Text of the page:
Taming of the Shrew
SHAKESPEARE’S ZANY COMEDY OF THE SEXES IN CENTRAL PARK
No Miss Congeniality here – Bold New View of Timeless Tale
By Lori Simmons Zelenko
Our first look at this summer’s Shakespeare in the Park screwball take on men and women, love and freedom, TAMING OF THE SHREW, is not palatial – nothing sumptuous here.
Shabby awnings faded in the setting sun and tattered circus wagons frame the main ring. Carnival-barker style a familiar voice booms out (Could it be a pageant “king” now turned presidential candidate?) touting the beauty pageant that frames the action with good old fashioned smarmy sexism – and not without an undertone of political commentary. Tap-dancing beauty queens twirl batons, sing and flirt as they parade in skimpy costumes setting the stage for Shakespeare’s zany comedy of the sexes, The Taming of the Shrew directed by Tony nominated Phyllida Lloyd with an all-female cast and a daring new spin on this barbed, unexpectedly sparked quest for love and freedom.
The plot revolves around the lovely Bianca, the prize to be won by all the men looking to land themselves a wealthy wife. They arrive with cash-stuffed briefcases willing to pay plenty for this beauty. But to win Bianca, guess who’s got to be married off first? Her feisty, fiery older sister, Katherina, played by Olivier Award Nominee Cush Jumbo (Josephine and I, The River). Of course, she’s sassier and smarter than any beauty queen so odds are she may just outsmart them all. Petruchio, the wild outsider Katherina (played by Tony and Olivier winner Janet McTeer, A Doll’s House, Mary Stuart) must outwit shows us the lengths men will go to for their legacy, what women will do to break free and the outrageous things we all do for the human heart.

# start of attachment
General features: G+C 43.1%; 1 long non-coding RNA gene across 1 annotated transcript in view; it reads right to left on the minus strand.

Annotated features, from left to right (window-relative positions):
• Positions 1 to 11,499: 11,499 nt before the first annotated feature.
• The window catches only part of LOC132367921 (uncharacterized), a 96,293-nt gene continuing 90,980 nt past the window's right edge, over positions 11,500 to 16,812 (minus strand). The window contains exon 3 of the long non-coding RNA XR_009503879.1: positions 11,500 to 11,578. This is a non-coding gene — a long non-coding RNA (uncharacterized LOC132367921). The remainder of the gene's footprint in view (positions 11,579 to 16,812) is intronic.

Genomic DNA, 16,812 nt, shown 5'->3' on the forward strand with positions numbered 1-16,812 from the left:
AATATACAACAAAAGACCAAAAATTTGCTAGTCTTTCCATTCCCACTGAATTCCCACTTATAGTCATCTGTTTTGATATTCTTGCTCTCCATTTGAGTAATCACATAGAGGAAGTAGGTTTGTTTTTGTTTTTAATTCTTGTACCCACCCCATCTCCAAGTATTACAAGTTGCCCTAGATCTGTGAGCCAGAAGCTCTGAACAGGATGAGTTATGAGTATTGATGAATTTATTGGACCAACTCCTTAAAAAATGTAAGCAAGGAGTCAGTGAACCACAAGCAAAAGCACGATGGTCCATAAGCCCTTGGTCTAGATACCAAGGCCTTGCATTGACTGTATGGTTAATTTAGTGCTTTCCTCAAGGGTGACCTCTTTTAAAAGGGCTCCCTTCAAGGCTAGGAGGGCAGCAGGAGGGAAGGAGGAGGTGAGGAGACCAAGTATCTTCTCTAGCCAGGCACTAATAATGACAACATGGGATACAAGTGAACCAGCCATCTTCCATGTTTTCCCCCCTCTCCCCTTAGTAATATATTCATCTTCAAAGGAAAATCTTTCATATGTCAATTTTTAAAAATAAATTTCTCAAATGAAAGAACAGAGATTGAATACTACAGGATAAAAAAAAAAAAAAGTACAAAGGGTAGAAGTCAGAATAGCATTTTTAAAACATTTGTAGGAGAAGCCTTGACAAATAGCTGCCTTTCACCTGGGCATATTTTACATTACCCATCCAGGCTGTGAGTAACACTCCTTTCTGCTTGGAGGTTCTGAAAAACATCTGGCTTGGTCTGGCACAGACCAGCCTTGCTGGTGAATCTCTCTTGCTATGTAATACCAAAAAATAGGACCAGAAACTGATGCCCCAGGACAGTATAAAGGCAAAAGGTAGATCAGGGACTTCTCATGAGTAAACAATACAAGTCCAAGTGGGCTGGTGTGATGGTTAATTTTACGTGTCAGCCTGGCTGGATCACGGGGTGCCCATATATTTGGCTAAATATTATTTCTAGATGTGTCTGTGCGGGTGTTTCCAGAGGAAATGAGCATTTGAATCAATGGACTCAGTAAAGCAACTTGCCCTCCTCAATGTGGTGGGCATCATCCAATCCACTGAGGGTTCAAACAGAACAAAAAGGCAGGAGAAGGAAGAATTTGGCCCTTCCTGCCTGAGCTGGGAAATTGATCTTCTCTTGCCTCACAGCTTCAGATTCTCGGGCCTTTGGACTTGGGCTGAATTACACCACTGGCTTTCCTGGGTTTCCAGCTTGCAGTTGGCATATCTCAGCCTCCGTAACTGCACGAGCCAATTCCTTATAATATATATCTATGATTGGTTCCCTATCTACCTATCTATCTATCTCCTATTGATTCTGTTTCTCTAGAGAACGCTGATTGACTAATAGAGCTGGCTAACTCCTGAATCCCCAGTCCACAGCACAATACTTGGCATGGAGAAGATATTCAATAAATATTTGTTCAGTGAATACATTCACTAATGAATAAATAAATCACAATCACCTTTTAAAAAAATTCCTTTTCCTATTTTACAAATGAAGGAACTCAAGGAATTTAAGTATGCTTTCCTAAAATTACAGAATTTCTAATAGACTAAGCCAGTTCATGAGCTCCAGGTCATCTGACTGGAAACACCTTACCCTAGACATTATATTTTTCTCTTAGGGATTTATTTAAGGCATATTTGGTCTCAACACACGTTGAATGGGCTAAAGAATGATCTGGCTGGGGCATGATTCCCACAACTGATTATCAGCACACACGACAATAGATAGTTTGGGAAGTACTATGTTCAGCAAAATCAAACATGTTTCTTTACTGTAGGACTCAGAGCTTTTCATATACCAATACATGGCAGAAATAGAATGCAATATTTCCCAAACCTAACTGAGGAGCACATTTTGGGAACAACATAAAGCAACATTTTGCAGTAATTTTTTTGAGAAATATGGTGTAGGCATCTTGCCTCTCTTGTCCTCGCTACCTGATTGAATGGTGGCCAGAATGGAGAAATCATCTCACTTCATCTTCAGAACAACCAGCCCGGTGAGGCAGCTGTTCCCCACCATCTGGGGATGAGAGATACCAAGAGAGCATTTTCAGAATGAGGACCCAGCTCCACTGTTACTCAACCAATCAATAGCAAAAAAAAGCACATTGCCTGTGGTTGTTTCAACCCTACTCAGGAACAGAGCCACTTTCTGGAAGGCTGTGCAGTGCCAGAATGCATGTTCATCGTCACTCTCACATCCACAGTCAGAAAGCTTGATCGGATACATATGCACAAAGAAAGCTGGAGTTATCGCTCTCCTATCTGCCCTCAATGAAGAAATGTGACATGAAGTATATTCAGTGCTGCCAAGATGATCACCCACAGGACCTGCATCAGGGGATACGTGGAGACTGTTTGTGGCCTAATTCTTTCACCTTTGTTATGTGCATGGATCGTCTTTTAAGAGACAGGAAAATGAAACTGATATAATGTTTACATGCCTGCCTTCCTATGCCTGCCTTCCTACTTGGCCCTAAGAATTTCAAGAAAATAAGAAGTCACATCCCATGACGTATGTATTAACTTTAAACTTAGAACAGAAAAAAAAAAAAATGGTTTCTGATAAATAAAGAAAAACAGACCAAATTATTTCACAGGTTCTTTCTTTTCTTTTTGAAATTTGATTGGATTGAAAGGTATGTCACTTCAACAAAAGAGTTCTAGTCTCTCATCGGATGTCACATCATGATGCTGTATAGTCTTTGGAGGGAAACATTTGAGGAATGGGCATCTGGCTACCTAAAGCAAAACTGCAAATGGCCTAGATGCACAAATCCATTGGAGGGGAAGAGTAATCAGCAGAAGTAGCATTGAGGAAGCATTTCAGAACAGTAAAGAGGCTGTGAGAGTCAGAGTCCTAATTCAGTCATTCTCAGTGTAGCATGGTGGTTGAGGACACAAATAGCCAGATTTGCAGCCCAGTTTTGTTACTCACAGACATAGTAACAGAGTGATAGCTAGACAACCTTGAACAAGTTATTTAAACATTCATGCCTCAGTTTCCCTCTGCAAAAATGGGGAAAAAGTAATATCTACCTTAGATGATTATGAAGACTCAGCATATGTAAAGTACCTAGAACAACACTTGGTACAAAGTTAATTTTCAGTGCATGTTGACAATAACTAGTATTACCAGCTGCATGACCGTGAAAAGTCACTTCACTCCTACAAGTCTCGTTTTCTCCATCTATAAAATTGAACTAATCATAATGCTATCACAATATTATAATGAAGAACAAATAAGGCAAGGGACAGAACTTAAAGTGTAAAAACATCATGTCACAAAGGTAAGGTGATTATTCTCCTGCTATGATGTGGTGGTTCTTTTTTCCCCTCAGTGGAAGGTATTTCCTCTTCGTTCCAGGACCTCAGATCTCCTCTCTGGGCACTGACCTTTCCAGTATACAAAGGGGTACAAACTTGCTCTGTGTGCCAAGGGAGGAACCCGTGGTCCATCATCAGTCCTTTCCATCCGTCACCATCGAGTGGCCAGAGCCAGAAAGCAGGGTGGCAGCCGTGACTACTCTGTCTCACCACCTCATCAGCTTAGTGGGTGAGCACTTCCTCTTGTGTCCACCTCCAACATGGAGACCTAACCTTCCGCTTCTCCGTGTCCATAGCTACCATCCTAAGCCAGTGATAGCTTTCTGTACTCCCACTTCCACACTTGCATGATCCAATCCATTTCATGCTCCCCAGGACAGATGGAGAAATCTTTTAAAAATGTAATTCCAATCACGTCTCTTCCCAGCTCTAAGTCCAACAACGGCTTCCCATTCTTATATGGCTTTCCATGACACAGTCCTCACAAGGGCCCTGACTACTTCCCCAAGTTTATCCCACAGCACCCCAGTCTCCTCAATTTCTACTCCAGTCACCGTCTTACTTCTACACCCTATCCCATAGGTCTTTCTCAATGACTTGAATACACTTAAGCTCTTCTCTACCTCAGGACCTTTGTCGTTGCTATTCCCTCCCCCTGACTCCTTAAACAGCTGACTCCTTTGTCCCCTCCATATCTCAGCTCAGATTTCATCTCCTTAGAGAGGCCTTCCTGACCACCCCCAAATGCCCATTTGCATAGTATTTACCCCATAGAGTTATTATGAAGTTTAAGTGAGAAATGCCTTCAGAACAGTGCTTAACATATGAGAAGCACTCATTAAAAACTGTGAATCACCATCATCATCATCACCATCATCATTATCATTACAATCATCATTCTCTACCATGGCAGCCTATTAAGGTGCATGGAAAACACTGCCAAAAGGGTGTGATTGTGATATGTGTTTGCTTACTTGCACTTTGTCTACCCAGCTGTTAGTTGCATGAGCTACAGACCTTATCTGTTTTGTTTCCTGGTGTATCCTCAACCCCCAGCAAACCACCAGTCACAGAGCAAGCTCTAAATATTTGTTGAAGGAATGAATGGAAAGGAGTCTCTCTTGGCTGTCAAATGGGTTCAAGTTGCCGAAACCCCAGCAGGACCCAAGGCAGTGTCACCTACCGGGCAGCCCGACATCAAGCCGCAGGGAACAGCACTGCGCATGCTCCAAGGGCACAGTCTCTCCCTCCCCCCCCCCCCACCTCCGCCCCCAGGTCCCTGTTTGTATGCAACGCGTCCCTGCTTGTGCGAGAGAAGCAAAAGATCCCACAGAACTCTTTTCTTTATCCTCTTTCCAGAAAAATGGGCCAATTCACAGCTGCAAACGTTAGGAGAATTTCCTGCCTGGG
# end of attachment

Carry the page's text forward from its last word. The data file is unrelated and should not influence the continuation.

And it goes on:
The Taming of the Shrew is essentially about freedom. The freedom to embrace your own values, your own personality, your own goals without sublimating to a spouse, social conventions or any governing figure – from a Pageant “king” to a parent. In this version Ms. Lloyd — the British director whose known not just for her fun woman-powered “Mamma Mia!” but also for the equally representative of strong women, the Broadway revival of “Mary Stuart” unleashes every woman to show us just how silly men can be.
Mark Thompson’s costumes let us see how women can be trivialized – dressing the “girls” in frilly baby doll dresses – and the men posing with such seriousness in muscle Ts or business suits that they become near caricatures of themselves – women posing as men at their most macho. All this adding to the humor and underlying desperation of the characters we can’t help but love despite their bad reputations in this rambunctious production.
Humiliating Katherina or Kate as we get to know her, is Petruchio’s game. Janet McTeer brings passion yes, but a manic edge to that passion, making us see Petruchio as a man who’s driven to sublimate others yet who sublimates his own possibly extreme personality quirks to be the man everyone expects him to be, a swaggering gent with a tally of conquests. You could even call him a desperado.
Cush Jumbo as our Kate (known for her appearances on “The Good Wife”) sears the soul. Her anger is palpable. Her rebellion deserved after constantly being subjected to men – most nowhere near as smart as she is – trying to control her as they dismiss her mind and in doing so increase her willfulness. She’s a woman who demands to be liberated but she’s also attracted to the very man who’s trying to keep her down even though in his heart of hearts he loves her spitfire personality.
So when it comes to her proclaiming her wifely duties, she’s not quite sure she’s ready to bail on who she really is. Freedom appeals at the end…and Kate not to mention the rest of the cast revels in the chance to be unchained, the opportunity to be released from convention and free to be everything their hearts desire.
The Taming of The Shrew is at The Delacorte Theatre in Central Park through June 26. Tickets are free. For details visit www.publictheater.org
WAITRESSAugust 6th, 2016